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Thomas Clatterbuck



Water is the most basic and critical recourse for a community. Clean, abundant water is a blessing. Not having water spells doom. After a flash flood in 2011 knocked the Jacksonville water treatment plant offline for weeks, the city knew it needed to upgrade. Now, seven years and 37 million dollars later, Jacksonville has a state-of-the-art water treatment plant.

This new facility took two and a half years to build, and should last the city far into the future. The plant was built to the strict EPA standards to ensure safety for both workers and the water customers. Computerization allows the plant to be operated with a very small team in the off-peak overnight hours. However, manual backups ensure that the staff can work all of the systems by hand if necessary. Most importantly, it is not built in a floodplain, so it should be safe from any flash floods.

Today was a day to celebrate the new plant, but the developers were already planning for future maintenance needs. The plant has many areas where this forward-thinking is on display. Three sedimentation basins will make it much easier to rotate them out for maintenance. When the old plant only had two, taking one offline for cleaning was difficult. Windows near the chemical tanks can be removed, so changing out the 5,000 gallon tanks will not require tearing down walls. In the basement, an overhead crane was installed to assist with moving heavy pipes without destroying the ceiling. It may not be used for 20 years, but future workers will be glad they have it. Even something a simple as putting heating elements under north-facing stairs was considered. Removing snow and ice only needs to save the city one workman’s comp claim to be cost-effective.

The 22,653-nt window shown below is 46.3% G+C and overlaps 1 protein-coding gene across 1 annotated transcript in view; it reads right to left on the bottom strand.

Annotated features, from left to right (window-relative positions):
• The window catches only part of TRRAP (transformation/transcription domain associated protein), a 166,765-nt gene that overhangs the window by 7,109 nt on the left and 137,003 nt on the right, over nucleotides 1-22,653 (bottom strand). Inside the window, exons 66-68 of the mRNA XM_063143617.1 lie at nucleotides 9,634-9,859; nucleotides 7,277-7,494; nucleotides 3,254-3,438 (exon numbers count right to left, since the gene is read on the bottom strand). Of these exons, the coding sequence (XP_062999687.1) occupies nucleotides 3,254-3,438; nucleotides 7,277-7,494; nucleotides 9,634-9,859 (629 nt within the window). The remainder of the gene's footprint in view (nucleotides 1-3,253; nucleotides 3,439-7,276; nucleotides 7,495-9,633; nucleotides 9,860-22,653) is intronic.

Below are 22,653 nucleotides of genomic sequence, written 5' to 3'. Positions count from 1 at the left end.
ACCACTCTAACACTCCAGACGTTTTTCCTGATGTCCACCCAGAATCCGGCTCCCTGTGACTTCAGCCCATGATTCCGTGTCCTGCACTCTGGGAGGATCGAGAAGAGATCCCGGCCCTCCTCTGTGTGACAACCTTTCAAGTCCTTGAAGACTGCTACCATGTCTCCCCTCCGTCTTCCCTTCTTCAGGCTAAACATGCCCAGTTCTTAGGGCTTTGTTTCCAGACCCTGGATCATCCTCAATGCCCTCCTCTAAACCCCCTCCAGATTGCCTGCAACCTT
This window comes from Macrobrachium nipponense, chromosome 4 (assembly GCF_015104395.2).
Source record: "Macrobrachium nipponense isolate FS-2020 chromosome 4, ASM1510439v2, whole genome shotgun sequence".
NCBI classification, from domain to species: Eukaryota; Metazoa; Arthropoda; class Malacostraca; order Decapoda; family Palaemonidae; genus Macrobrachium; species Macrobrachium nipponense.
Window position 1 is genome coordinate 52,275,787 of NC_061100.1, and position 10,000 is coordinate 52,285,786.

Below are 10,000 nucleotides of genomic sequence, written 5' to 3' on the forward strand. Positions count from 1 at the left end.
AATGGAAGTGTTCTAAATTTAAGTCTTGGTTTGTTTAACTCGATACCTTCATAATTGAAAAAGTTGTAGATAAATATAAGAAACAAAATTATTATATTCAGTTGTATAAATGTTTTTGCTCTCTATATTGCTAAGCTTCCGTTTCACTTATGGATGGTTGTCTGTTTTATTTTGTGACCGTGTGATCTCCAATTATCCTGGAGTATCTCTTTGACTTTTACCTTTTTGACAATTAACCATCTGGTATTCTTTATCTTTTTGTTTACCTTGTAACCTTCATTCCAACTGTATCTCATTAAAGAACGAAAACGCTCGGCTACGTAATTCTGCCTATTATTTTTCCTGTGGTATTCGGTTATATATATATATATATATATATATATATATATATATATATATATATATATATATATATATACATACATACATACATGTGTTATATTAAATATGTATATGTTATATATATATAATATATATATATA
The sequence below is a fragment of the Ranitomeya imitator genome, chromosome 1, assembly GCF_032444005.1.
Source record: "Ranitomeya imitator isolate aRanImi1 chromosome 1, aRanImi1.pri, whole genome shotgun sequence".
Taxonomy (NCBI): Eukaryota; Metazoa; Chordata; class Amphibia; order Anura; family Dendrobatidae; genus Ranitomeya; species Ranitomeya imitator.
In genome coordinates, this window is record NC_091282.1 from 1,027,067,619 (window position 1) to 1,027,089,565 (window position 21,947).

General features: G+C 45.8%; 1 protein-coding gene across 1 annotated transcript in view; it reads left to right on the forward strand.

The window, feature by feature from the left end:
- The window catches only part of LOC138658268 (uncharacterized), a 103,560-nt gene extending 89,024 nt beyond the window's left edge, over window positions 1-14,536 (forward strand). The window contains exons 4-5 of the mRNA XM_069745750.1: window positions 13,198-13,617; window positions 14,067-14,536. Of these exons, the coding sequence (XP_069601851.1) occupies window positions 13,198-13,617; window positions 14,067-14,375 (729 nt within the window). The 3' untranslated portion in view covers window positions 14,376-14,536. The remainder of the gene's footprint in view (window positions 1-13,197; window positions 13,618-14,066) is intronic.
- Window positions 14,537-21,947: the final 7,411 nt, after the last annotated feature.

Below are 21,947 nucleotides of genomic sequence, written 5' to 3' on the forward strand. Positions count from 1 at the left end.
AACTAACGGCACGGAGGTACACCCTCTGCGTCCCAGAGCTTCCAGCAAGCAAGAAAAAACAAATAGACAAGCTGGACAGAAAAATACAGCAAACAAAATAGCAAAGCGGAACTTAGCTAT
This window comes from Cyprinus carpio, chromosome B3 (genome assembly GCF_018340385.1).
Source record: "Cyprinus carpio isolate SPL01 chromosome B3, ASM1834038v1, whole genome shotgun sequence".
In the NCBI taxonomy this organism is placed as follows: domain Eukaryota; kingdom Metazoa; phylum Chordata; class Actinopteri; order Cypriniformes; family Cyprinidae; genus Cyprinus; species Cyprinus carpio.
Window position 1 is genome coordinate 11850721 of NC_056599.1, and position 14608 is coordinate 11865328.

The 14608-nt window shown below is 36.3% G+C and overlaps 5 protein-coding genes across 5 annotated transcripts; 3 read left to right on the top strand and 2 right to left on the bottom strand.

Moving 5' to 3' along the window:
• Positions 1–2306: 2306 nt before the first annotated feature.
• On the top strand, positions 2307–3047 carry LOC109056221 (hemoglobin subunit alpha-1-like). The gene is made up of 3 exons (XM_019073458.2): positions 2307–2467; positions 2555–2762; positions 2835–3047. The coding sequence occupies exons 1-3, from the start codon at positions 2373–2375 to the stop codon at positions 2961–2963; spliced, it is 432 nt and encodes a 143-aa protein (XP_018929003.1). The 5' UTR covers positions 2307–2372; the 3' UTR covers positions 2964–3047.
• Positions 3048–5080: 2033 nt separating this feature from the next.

Water quality in Jacksonville was always high, and this will only continue with the new plant. The plant can draw water from two sources: wells and the nearby lakes. However, most of the city’s water comes from the wells. Residents may not notice an increase in water quality, but this is because Jacksonville already enjoyed some of the best water in the nation.

Senior strategist, statehouse reporter and political correspondent for Springfield Daily. Graduate of District 117 and UIS. Thomas covers stories in both Morgan and Sangamon Counties, as well as statewide politics.


Checks vs procards and animal control vs coyotes at City Council

Thomas Clatterbuck



The Springfield City Council covered a wide range of topics at last night’s meeting. At the request of Alderman Hanauer, Budget Director Bill McCarty gave a presentation on the use of procurement cards by city employees. Also known as procards, these cards are analogous to credit or debit cards for the city. According to McCarty, procards are much cheaper and faster for the city than checks. The savings from just the removal of physical checks runs in the tens of thousands of dollars, not including the time savings.